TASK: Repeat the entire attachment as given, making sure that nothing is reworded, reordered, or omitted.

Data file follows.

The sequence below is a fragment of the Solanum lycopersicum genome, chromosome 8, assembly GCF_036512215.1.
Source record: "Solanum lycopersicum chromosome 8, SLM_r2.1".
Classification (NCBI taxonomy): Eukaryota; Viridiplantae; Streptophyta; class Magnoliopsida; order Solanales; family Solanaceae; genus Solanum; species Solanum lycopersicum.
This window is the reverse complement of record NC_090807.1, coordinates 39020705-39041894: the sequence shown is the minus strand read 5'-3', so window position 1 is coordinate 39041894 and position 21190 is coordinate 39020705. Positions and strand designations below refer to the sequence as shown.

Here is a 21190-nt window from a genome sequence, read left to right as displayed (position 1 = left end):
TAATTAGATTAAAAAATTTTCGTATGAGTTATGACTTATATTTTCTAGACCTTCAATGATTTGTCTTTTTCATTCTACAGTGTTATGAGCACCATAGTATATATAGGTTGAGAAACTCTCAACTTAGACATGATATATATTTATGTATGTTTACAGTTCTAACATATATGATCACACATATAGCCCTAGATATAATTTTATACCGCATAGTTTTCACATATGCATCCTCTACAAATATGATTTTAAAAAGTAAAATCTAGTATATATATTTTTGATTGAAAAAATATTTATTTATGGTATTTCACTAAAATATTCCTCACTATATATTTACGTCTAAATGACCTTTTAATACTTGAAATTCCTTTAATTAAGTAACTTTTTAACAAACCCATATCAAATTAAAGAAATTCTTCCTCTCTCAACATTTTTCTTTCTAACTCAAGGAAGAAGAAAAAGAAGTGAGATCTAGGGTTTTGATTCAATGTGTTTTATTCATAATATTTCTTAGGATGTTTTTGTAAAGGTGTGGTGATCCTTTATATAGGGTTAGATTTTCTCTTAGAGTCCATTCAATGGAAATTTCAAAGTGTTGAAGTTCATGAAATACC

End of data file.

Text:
The sequence below is a fragment of the Solanum lycopersicum genome, chromosome 8, assembly GCF_036512215.1.
Source record: "Solanum lycopersicum chromosome 8, SLM_r2.1".
Classification (NCBI taxonomy): Eukaryota; Viridiplantae; Streptophyta; class Magnoliopsida; order Solanales; family Solanaceae; genus Solanum; species Solanum lycopersicum.
This window is the reverse complement of record NC_090807.1, coordinates 39020705-39041894: the sequence shown is the minus strand read 5'-3', so window position 1 is coordinate 39041894 and position 21190 is coordinate 39020705. Positions and strand designations below refer to the sequence as shown.

Here is a 21190-nt window from a genome sequence, read left to right as displayed (position 1 = left end):
TAATTAGATTAAAAAATTTTCGTATGAGTTATGACTTATATTTTCTAGACCTTCAATGATTTGTCTTTTTCATTCTACAGTGTTATGAGCACCATAGTATATATAGGTTGAGAAACTCTCAACTTAGACATGATATATATTTATGTATGTTTACAGTTCTAACATATATGATCACACATATAGCCCTAGATATAATTTTATACCGCATAGTTTTCACATATGCATCCTCTACAAATATGATTTTAAAAAGTAAAATCTAGTATATATATTTTTGATTGAAAAAATATTTATTTATGGTATTTCACTAAAATATTCCTCACTATATATTTACGTCTAAATGACCTTTTAATACTTGAAATTCCTTTAATTAAGTAACTTTTTAACAAACCCATATCAAATTAAAGAAATTCTTCCTCTCTCAACATTTTTCTTTCTAACTCAAGGAAGAAGAAAAAGAAGTGAGATCTAGGGTTTTGATTCAATGTGTTTTATTCATAATATTTCTTAGGATGTTTTTGTAAAGGTGTGGTGATCCTTTATATAGGGTTAGATTTTCTCTTAGAGTCCATTCAATGGAAATTTCAAAGTGTTGAAGTTCATGAAATACC